The trout took on the downstream drift and couldn't free himself from the tension of the line at thirty degrees off to the side. He'd then dive and sprint to the bottom of the structure where he easily snapped my light leader. As soon as I detected life on the line using a hand-twist technique (same thing I learned in Colorado long-line nymphing years ago), he'd be off.

I suspect this trout sports a dozen tattoos of disappointed anglers on his fins and holds a mouthful of piercings like a Seattle barista.

I was able to enjoy the last of some Squadron Leader. I'm not sure how much longer it will be in production so I've stockpiled plenty for the rest of my days. This tin was purchased in 8/2008.

That's my on-stream "Missouri Meerschaum" . I'm not going to cry if it gets away from me in fast current. I believe the $5 pipe is what one wants when on the water.





The advantage of the large wall tent is that one can work away late into the night in a mosquito free environment.

Scotch and ink, gentlemen: almost as pleasing as trout and water. (The T.P. is because of the allergies. I was a sneezing bear Saturday night.)








If you find the hatch, please let me know. I'm thinking of putting a picture of the brown drake on milk jugs.

Prost.

Sunday, June 2, 2019

Summer Trout

 It's summer.

At left, a purchase from a winter ago: The Hardy Cascapedia in the 4/5 trout size. I'm torn as to which fishing buddy to leave it to because without a doubt, there'll be a knife fight in the attorney's parking lot over the thing.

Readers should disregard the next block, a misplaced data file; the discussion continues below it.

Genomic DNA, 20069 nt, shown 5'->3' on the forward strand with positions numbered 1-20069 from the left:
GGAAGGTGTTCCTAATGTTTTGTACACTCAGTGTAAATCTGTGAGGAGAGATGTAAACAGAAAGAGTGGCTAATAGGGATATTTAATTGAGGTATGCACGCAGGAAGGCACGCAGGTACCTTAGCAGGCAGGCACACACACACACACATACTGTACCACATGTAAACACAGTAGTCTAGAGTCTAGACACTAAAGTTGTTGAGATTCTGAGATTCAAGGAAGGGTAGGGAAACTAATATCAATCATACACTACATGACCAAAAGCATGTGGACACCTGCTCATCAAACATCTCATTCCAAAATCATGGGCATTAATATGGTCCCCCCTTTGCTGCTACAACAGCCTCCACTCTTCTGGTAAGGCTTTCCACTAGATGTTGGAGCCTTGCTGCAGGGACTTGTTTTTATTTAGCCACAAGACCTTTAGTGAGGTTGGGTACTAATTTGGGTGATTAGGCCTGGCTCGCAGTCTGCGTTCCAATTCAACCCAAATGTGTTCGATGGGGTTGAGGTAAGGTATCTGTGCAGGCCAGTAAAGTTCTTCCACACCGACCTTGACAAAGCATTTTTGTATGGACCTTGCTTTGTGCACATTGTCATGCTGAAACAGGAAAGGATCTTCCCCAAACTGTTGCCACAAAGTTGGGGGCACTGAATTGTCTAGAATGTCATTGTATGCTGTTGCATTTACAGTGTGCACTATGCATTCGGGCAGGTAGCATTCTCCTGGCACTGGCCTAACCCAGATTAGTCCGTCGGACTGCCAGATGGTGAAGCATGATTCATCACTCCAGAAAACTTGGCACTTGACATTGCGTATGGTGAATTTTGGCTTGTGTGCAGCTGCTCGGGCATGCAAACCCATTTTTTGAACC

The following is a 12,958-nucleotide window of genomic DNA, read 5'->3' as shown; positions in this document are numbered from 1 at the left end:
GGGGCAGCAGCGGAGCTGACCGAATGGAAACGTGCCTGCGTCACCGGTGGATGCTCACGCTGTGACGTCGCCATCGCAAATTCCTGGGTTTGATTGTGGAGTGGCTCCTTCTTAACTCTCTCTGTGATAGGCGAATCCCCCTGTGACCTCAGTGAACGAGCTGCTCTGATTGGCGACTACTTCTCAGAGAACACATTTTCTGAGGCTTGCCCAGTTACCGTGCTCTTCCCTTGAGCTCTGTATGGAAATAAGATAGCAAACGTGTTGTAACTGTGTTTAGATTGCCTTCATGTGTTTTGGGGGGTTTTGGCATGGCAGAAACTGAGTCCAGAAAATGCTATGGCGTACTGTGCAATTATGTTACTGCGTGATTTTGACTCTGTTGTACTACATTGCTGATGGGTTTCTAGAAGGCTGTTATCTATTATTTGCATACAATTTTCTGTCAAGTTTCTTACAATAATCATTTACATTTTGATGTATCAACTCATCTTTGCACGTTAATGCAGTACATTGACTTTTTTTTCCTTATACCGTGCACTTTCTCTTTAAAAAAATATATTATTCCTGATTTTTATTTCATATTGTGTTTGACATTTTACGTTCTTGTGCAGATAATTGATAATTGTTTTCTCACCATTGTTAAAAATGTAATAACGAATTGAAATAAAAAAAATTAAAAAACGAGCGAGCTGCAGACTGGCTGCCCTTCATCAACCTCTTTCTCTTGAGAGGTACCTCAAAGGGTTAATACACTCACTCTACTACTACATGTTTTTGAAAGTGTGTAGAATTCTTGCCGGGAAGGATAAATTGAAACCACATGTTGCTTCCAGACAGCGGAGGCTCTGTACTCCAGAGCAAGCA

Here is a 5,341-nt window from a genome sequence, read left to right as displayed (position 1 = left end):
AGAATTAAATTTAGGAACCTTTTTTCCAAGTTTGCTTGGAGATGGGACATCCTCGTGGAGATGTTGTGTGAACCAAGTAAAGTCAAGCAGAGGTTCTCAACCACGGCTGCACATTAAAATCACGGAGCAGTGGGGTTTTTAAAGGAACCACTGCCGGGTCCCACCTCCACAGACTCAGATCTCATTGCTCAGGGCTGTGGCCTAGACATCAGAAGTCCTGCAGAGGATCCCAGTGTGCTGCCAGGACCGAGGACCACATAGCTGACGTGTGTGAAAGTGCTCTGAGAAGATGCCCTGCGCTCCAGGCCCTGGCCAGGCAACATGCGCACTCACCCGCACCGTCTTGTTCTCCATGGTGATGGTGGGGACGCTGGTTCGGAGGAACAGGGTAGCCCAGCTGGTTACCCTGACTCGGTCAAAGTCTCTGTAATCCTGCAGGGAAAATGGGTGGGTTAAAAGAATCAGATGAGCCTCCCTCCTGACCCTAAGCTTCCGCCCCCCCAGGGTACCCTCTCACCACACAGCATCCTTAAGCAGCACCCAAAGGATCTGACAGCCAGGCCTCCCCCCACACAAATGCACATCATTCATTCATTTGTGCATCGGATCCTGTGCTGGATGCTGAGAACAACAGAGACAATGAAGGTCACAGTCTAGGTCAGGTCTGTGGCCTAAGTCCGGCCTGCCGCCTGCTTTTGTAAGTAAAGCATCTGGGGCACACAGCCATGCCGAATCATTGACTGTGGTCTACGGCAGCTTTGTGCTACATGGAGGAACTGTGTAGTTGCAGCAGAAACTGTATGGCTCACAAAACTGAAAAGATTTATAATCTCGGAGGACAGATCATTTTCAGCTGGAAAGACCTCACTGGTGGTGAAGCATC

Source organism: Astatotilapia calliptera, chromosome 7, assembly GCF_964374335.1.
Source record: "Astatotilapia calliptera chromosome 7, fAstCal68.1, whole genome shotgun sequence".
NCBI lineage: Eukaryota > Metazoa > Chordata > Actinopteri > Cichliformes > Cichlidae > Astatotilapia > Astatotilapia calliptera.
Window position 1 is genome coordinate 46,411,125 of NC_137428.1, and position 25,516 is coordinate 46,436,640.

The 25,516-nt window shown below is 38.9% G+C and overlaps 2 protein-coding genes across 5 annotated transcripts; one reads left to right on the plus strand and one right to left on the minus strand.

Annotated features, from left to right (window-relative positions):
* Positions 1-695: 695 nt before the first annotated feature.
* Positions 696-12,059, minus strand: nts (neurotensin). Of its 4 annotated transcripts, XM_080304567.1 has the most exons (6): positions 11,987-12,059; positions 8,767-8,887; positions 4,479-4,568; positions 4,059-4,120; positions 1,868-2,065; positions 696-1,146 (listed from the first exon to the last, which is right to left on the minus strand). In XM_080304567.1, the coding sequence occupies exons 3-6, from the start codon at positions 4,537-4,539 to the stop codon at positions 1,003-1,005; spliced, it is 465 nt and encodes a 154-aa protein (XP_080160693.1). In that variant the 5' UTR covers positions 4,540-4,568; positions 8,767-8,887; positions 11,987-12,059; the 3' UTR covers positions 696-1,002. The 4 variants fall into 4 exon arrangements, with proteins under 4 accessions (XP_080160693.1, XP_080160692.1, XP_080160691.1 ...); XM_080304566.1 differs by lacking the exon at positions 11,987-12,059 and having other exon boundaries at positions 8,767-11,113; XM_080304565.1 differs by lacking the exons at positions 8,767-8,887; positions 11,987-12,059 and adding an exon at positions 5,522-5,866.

I got to meet John Shaner this spring who is the East Coast "Mr. Hardy" among other things. I'm told he had a hand in the re-emergence of this wonderful piece of gear.

He's a super guy and has an encyclopedic knowledge of wet flies, the origins of the North American dry fly tradition, and and and. Besides this, he's a super guy you'd want to introduce to your sister.

I got a bit of stage fright in meeting him.

I fed him and our crew dinner -- a special special Italian affair with great wines (Thanks Scott!) and meatballs someone dear to me taught me to make -- but except for "Hello, glad to meet you" I couldn't bring myself to ask him to sign my old copy of Bergman's Trout.

It goes back to meeting Buck Buchanan in the day (NFL HOF 1990). He died at age 51 of lung cancer. When I met him as a kid, he was the largest man I'd ever seen. I thought he was a giant. I'd watched him on television with my dad and here he was shaking my hand. All I could do was stammer.

I had a date with a girl once who was so beautiful I couldn't talk to her. My only hope was to talk at her while focusing on the foreign businessman and his wife over at the table behind her. The fellow probably thought I was gay the way I kept staring at him. Every time I looked at her, I lost my voice.

Luckily I covered my embarrassment in alcohol because that always helps, right?